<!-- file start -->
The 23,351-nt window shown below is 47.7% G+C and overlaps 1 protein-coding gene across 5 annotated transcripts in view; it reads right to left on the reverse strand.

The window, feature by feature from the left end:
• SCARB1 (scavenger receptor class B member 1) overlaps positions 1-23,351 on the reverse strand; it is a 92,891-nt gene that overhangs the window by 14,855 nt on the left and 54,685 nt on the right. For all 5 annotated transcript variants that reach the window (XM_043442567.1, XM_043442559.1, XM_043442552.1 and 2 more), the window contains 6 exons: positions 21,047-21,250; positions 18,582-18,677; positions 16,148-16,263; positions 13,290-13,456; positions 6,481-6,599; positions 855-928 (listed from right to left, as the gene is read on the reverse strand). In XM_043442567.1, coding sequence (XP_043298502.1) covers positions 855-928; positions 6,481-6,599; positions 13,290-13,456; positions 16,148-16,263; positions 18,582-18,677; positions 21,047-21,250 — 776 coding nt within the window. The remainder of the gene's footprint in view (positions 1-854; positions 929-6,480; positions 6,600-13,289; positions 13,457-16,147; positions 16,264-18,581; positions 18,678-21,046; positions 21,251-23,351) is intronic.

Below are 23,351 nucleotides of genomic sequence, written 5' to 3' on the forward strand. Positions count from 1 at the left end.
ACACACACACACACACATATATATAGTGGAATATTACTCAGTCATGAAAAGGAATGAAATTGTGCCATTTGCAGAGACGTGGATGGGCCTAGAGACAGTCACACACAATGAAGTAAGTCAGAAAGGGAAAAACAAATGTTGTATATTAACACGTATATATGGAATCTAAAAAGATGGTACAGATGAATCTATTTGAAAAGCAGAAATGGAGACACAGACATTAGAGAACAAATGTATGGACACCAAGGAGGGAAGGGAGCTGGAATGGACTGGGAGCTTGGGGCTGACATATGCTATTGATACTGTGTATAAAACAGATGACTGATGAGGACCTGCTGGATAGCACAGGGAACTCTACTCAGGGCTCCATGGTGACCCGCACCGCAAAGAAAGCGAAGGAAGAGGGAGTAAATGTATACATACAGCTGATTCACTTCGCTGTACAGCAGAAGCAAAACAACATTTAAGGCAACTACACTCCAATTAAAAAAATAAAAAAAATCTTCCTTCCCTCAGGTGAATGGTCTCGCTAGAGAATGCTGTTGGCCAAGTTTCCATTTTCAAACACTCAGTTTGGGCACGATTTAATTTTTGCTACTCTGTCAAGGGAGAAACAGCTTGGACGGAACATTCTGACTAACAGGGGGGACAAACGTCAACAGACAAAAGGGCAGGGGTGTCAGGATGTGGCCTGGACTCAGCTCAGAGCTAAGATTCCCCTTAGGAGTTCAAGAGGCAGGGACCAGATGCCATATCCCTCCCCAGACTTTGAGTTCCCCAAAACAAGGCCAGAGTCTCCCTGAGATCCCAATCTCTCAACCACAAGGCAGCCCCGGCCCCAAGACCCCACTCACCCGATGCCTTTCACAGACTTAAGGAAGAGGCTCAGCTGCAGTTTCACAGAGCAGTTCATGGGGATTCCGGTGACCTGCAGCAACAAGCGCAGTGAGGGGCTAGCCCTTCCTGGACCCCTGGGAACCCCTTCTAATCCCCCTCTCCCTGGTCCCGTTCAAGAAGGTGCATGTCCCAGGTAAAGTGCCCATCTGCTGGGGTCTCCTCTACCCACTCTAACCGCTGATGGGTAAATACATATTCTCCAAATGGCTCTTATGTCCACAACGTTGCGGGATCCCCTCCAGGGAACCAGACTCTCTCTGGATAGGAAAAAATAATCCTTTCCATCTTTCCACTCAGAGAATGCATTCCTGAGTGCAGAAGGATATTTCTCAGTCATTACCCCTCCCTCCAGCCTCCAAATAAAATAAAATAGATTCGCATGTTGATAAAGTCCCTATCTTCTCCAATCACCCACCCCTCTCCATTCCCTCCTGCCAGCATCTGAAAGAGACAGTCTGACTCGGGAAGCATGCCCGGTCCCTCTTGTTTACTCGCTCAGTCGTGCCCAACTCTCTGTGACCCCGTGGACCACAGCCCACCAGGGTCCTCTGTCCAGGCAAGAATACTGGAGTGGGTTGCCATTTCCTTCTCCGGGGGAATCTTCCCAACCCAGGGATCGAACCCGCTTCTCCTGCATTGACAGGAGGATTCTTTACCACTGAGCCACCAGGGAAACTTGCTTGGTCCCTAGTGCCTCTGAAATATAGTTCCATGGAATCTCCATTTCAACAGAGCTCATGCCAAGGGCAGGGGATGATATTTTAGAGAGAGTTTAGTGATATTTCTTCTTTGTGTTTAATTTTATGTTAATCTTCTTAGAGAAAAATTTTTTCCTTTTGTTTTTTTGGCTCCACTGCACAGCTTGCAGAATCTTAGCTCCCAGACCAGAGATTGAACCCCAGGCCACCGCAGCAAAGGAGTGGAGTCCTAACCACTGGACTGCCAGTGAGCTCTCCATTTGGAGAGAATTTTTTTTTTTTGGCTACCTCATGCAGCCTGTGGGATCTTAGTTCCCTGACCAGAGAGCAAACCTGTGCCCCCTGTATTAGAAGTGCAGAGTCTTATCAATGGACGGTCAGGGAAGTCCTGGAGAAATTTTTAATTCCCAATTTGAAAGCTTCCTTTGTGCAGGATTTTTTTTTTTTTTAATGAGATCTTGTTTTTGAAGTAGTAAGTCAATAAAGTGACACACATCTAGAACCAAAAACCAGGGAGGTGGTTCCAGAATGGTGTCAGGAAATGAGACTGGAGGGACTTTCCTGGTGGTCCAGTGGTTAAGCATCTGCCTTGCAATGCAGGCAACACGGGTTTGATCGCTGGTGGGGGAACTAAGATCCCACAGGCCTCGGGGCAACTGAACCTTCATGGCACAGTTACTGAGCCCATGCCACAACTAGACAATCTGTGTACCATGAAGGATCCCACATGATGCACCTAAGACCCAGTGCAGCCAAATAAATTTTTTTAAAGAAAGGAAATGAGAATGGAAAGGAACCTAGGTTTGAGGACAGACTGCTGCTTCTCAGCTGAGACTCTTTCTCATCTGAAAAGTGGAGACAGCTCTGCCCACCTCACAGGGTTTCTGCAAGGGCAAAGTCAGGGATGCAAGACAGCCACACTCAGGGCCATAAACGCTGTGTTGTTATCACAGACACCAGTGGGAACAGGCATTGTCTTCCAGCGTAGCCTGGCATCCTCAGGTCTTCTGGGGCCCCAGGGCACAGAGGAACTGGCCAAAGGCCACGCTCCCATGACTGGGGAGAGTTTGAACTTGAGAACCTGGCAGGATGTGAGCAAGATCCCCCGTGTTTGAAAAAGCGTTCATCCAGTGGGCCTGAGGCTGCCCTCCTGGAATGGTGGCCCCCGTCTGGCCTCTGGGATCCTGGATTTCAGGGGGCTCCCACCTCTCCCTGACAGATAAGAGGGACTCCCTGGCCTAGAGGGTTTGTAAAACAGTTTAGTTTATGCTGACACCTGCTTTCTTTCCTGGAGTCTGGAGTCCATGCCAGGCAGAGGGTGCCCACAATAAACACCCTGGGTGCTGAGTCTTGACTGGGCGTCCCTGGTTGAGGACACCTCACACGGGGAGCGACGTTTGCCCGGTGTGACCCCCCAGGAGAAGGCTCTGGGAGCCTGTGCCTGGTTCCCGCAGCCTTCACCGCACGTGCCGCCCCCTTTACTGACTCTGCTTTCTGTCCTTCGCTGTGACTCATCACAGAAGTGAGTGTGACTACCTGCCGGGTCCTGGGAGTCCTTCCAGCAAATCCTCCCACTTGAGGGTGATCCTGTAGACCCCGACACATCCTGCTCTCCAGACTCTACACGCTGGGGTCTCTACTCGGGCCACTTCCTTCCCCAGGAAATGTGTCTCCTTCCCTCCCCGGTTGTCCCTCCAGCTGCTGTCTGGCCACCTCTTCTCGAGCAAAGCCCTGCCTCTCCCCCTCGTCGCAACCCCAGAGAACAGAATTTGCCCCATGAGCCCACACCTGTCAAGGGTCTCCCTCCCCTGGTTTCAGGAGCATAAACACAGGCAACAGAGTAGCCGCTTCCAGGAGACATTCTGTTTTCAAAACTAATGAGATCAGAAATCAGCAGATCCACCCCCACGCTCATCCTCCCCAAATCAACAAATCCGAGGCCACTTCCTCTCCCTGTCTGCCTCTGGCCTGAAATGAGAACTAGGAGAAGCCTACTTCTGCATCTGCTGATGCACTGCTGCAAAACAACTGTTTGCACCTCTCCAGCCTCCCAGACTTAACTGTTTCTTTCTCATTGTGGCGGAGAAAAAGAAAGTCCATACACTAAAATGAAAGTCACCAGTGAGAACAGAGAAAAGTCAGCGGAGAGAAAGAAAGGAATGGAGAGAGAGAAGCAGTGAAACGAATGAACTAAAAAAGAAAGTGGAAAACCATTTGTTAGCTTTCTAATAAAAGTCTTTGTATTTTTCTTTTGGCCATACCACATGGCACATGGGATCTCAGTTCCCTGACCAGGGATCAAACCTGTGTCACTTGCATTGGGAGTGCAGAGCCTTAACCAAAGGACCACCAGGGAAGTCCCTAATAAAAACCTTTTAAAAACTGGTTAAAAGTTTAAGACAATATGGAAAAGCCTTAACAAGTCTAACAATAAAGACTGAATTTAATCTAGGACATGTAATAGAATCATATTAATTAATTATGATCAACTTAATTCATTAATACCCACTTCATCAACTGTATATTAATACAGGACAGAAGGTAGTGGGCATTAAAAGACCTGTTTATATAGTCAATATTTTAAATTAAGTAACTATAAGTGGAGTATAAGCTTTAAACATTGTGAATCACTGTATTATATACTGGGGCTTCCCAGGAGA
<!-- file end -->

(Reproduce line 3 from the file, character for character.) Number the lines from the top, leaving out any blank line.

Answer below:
• SCARB1 (scavenger receptor class B member 1) overlaps positions 1-23,351 on the reverse strand; it is a 92,891-nt gene that overhangs the window by 14,855 nt on the left and 54,685 nt on the right. For all 5 annotated transcript variants that reach the window (XM_043442567.1, XM_043442559.1, XM_043442552.1 and 2 more), the window contains 6 exons: positions 21,047-21,250; positions 18,582-18,677; positions 16,148-16,263; positions 13,290-13,456; positions 6,481-6,599; positions 855-928 (listed from right to left, as the gene is read on the reverse strand). In XM_043442567.1, coding sequence (XP_043298502.1) covers positions 855-928; positions 6,481-6,599; positions 13,290-13,456; positions 16,148-16,263; positions 18,582-18,677; positions 21,047-21,250 — 776 coding nt within the window. The remainder of the gene's footprint in view (positions 1-854; positions 929-6,480; positions 6,600-13,289; positions 13,457-16,147; positions 16,264-18,581; positions 18,678-21,046; positions 21,251-23,351) is intronic.